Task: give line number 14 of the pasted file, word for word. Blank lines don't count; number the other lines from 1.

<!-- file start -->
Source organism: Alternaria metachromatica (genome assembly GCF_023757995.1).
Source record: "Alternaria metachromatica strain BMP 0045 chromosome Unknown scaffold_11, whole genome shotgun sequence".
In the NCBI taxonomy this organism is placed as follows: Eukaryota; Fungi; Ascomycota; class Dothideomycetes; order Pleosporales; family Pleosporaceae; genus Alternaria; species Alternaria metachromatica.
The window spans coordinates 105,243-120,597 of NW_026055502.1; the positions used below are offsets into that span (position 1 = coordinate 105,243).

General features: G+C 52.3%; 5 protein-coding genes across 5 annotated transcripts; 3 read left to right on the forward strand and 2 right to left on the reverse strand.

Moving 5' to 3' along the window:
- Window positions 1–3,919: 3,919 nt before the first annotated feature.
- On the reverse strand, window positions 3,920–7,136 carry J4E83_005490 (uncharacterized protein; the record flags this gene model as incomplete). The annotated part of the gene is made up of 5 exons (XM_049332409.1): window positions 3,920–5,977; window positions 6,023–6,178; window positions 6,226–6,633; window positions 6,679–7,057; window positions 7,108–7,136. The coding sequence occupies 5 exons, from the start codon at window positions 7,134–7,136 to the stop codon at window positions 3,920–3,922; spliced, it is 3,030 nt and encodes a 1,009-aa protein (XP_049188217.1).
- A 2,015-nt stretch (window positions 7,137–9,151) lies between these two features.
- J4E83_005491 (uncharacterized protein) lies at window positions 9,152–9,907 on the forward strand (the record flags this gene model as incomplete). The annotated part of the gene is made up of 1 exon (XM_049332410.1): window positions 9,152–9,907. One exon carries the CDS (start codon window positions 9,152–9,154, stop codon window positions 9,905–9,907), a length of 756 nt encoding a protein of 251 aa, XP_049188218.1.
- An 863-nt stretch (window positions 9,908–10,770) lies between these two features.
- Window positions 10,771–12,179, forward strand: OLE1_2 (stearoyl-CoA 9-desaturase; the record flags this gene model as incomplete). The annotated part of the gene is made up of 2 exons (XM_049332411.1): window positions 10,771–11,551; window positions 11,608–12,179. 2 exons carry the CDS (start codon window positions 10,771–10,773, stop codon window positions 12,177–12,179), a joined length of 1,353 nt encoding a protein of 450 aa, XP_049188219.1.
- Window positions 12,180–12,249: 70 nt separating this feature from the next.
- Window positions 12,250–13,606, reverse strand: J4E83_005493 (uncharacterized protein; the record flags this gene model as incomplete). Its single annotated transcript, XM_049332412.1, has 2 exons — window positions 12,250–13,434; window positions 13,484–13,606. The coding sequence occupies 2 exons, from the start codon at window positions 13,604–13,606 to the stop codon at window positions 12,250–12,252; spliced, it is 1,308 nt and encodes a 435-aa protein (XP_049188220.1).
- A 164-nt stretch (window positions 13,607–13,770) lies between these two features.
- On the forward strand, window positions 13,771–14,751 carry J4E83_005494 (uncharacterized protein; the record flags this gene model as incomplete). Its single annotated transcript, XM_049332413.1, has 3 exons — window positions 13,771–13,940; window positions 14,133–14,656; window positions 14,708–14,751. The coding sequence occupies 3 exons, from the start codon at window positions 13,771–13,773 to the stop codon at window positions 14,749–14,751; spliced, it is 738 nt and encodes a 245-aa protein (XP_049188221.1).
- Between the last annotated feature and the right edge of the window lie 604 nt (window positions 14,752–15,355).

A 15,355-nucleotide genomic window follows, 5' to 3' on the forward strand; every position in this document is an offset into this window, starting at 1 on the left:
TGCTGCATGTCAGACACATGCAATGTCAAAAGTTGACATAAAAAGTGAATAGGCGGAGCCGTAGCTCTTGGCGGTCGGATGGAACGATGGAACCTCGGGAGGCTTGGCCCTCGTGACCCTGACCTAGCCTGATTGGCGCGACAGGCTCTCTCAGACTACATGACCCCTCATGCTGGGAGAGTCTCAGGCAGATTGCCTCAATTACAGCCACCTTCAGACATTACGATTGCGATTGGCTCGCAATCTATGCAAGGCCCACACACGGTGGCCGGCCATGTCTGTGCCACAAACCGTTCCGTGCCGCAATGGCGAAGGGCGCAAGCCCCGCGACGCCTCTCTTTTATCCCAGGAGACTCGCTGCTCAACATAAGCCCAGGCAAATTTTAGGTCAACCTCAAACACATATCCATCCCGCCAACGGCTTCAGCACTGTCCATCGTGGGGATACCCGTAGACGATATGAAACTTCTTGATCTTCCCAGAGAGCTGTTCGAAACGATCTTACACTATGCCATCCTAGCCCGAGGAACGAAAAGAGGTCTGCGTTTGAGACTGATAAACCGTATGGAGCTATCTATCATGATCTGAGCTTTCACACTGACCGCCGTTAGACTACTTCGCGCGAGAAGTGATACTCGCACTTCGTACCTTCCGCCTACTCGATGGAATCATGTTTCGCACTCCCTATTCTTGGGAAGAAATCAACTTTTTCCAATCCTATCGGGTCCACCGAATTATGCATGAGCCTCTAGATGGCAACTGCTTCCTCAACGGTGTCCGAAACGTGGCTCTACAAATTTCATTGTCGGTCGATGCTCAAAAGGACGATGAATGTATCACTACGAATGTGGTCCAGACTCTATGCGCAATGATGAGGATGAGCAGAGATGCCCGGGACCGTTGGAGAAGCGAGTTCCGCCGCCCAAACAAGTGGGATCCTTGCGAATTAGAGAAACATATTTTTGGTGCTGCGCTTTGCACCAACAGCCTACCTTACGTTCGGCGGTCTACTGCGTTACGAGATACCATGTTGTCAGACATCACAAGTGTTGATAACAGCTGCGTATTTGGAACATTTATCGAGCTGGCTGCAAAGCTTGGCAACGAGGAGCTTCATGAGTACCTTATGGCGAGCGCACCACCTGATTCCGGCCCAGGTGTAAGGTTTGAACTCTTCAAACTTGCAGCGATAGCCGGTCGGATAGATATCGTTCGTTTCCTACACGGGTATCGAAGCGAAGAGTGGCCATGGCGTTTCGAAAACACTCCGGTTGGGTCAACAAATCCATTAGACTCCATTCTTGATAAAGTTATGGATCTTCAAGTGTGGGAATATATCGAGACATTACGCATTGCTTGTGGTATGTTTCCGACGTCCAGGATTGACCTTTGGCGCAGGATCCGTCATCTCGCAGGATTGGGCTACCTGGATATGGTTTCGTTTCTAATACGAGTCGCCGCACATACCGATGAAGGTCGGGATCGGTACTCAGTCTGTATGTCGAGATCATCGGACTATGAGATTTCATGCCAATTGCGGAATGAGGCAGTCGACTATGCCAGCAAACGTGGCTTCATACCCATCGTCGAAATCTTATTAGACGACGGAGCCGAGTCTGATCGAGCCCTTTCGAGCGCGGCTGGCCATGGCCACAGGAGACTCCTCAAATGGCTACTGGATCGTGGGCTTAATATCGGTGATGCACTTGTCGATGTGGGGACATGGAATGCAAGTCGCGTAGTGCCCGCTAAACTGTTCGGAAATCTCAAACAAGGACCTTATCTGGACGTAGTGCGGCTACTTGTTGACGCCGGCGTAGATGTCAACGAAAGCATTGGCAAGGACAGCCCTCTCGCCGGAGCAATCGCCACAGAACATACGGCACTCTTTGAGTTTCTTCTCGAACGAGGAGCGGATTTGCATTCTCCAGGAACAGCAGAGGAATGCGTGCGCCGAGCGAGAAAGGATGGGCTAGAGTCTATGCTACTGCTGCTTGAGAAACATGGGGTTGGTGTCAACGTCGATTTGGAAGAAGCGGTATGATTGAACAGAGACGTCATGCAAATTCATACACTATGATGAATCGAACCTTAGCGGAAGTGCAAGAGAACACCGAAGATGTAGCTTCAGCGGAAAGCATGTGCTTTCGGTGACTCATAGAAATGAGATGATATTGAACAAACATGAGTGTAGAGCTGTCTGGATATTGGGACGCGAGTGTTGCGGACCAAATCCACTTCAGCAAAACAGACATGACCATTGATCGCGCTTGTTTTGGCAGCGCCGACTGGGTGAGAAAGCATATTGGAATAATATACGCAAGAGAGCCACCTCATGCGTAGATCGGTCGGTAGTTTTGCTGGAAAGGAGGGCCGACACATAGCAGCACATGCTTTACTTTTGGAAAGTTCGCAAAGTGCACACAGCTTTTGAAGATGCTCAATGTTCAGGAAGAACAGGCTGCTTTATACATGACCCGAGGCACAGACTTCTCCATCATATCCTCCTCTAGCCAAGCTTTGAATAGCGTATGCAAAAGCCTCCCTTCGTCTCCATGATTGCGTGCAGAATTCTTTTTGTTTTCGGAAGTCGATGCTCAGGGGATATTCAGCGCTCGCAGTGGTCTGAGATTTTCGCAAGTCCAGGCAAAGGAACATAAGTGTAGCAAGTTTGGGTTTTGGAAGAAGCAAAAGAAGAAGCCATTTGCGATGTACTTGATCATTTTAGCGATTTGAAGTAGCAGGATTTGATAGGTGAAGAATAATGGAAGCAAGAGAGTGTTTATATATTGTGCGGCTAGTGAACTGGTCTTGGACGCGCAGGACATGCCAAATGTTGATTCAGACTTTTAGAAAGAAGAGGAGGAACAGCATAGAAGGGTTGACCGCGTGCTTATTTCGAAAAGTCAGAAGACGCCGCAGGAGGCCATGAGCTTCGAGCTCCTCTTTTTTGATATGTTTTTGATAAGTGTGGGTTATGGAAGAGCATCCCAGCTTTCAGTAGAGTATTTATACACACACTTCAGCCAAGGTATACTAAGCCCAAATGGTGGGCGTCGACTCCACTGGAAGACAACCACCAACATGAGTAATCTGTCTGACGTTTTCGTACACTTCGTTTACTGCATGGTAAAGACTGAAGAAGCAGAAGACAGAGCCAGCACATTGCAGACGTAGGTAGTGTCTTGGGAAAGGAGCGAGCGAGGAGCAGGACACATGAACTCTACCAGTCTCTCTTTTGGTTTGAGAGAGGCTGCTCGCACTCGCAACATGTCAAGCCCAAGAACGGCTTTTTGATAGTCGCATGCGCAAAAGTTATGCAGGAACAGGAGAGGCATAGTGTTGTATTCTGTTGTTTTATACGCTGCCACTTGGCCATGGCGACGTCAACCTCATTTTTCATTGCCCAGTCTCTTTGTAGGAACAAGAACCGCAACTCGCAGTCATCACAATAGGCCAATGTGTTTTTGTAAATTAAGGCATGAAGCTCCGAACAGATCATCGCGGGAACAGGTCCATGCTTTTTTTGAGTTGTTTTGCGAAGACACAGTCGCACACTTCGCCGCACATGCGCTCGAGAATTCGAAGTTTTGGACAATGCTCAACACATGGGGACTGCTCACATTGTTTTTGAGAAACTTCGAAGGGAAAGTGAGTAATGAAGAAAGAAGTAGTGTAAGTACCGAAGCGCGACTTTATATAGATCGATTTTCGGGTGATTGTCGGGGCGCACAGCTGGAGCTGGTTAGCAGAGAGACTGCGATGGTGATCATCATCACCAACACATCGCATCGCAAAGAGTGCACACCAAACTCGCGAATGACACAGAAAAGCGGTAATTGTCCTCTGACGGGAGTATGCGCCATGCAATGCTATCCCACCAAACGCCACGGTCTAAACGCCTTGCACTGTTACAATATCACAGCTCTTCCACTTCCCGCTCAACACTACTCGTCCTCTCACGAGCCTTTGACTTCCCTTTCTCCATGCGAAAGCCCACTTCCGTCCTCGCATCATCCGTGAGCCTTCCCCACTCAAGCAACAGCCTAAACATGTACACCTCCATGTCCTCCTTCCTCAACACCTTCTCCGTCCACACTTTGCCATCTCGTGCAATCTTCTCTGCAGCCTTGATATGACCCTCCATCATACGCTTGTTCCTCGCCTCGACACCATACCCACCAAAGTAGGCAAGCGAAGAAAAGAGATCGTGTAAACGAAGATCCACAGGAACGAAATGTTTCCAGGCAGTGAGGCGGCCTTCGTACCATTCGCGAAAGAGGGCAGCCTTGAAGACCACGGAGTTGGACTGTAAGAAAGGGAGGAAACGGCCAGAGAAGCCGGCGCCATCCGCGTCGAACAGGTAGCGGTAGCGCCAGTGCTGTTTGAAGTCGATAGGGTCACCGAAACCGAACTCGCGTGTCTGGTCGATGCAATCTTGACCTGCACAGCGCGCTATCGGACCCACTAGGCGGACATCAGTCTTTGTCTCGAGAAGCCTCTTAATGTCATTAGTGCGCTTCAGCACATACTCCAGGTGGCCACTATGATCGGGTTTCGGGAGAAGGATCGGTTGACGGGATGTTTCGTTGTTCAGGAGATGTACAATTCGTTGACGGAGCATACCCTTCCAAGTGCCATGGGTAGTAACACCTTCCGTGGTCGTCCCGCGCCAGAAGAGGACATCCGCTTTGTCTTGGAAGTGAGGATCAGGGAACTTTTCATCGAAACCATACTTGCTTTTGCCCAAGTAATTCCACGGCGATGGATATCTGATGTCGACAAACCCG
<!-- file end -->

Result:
- Window positions 12,250–13,606, reverse strand: J4E83_005493 (uncharacterized protein; the record flags this gene model as incomplete). Its single annotated transcript, XM_049332412.1, has 2 exons — window positions 12,250–13,434; window positions 13,484–13,606. The coding sequence occupies 2 exons, from the start codon at window positions 13,604–13,606 to the stop codon at window positions 12,250–12,252; spliced, it is 1,308 nt and encodes a 435-aa protein (XP_049188220.1).